Regulatory Impact Analysis:

Development of Social Cost of Carbon Estimates

GAO-14-663: Published: Jul 24, 2014. Publicly Released: Aug 25, 2014.

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J. Alfredo Gómez
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What GAO Found

To develop the 2010 and 2013 social cost of carbon estimates, the Office of Management and Budget (OMB) and Council of Economic Advisers convened and led an informal interagency working group in which four other offices from the Executive Office of the President (EOP) and six federal agencies participated. Participating agencies were the Environmental Protection Agency (EPA) and the Departments of Agriculture, Commerce, Energy, Transportation (DOT), and the Treasury. According to several working group participants, the working group included relevant subject-matter experts and the agencies likely to use the estimates in future rulemakings. According to OMB staff, there is no single approach for convening informal interagency working groups and no requirement that this type of working group should document its activities or proceedings. However, OMB and EPA participants stated that the working group documented all major issues discussed in the Technical Support Document, which is consistent with federal standards for internal control. According to the Technical Support Document and participants GAO interviewed, the working group's processes and methods reflected the following three principles:

Used consensus-based decision making. The working group used a consensus-based approach for making key decisions in developing the 2010 and 2013 estimates. Participants generally stated that they were satisfied that the Technical Support Document addressed individual comments on draft versions and reflected the overall consensus of the working group.

Relied on existing academic literature and models. The working group relied largely on existing academic literature and models to develop its estimates. Specifically, the working group used three prevalent academic models that integrate climate and economic data to estimate future economic effects from climate change. The group agreed on three modeling inputs reflecting the wide uncertainty in the academic literature, including discount rates. Once the group reached agreement, EPA officials—sometimes with the assistance of the model developers—calculated the estimates. All other model assumptions and features were unchanged by the working group, which weighted each model equally to calculate estimates. After the academic models were updated to reflect new scientific information, such as in sea level rise and associated damages, the working group used the updated models to revise its estimates in 2013, resulting in higher estimates.

Took steps to disclose limitations and incorporate new information. The Technical Support Document discloses several limitations of the estimates and areas that the working group identified as being in need of additional research. It also sets a goal of revisiting the estimates when substantially updated models become available. Since 2008, agencies have published dozens of regulatory actions for public comment that use various social cost of carbon estimates in regulatory analyses and, according to working group participants, agencies received many comments on the estimates throughout this process. Several participants told GAO that the working group decided to revise the estimates in 2013 after a number of public comments encouraged revisions because the models used to develop the 2010 estimates had been updated and used in peer-reviewed academic literature.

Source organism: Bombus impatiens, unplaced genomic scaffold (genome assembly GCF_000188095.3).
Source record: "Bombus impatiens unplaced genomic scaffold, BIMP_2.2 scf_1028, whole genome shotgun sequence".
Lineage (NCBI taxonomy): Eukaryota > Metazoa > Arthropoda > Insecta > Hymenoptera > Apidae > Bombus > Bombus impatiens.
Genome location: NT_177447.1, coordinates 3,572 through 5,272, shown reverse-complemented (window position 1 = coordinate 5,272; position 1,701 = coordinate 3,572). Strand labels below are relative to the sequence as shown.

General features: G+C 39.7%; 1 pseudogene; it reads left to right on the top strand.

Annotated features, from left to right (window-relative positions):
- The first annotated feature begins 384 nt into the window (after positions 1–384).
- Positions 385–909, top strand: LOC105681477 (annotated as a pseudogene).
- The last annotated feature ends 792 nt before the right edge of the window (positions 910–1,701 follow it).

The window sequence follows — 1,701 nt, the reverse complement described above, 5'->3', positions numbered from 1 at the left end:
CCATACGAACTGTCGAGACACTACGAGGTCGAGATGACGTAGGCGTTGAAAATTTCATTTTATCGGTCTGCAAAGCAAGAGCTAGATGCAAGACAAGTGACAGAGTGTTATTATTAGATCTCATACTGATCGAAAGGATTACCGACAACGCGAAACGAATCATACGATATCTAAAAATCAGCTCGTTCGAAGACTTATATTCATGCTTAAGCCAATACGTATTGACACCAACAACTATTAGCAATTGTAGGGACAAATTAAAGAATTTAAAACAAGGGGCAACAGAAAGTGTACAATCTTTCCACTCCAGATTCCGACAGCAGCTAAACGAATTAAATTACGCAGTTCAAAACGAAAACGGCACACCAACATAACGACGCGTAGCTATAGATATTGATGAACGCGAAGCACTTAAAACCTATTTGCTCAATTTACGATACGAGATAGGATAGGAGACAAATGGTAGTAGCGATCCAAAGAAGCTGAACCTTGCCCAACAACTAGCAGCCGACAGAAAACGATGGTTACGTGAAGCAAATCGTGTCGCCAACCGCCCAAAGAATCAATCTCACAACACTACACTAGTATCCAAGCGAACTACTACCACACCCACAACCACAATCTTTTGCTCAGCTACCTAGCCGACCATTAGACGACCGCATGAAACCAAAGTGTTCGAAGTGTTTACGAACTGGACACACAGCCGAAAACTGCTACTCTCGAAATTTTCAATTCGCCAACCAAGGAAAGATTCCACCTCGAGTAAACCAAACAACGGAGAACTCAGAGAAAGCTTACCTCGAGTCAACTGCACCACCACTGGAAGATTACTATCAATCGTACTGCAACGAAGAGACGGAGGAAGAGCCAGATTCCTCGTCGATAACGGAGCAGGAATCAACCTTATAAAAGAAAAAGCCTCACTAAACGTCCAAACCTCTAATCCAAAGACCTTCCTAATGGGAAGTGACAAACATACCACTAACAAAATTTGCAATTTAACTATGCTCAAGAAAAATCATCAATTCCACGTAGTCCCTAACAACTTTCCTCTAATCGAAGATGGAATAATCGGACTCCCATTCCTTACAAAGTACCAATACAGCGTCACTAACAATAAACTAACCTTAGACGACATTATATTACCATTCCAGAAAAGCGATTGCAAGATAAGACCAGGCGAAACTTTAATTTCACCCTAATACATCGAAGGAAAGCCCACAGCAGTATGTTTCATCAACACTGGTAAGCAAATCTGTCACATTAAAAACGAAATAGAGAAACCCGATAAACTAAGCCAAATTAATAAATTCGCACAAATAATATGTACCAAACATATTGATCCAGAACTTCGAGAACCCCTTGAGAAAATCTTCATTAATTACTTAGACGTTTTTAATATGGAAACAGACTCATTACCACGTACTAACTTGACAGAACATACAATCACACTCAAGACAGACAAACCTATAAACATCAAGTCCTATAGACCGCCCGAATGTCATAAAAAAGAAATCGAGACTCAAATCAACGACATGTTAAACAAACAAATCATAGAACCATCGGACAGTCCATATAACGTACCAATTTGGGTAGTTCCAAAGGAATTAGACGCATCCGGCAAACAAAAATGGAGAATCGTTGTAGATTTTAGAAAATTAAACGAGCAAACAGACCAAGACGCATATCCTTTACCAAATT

Why GAO Did This Study

Executive Order 12866 directs federal agencies to assess the economic effects of their proposed significant regulatory actions, including a determination that a regulation's benefits justify the costs. In 2008, a federal appeals court directed DOT to update a regulatory impact analysis with an estimate of the social cost of carbon—the dollar value of the net effects (damages and benefits) of an increase in emissions of carbon dioxide, a greenhouse gas.

In 2009, the Interagency Working Group on Social Cost of Carbon was convened to develop estimates for use governmentwide, and it issued final estimates in its 2010 Technical Support Document. In 2013, the group issued revised estimates that were about 50 percent higher than the 2010 estimates, which raised public interest.

GAO was asked to review the working group's development of social cost of carbon estimates. This report describes the participating entities and processes and methods they used to develop the 2010 and 2013 estimates. GAO reviewed executive orders, OMB guidance, the Technical Support Document, its 2013 update, and other key documents. GAO interviewed officials who participated in the working group on behalf of the EOP offices and agencies involved. GAO did not evaluate the quality of the working group's approach.

GAO is making no recommendations in this report. Of seven agencies, OMB and Treasury provided written or oral comments and generally agreed with the findings in this report. Other agencies provided technical comments only or had no comments.

For more information, contact J. Alfredo Gómez at (202) 512-3841 or

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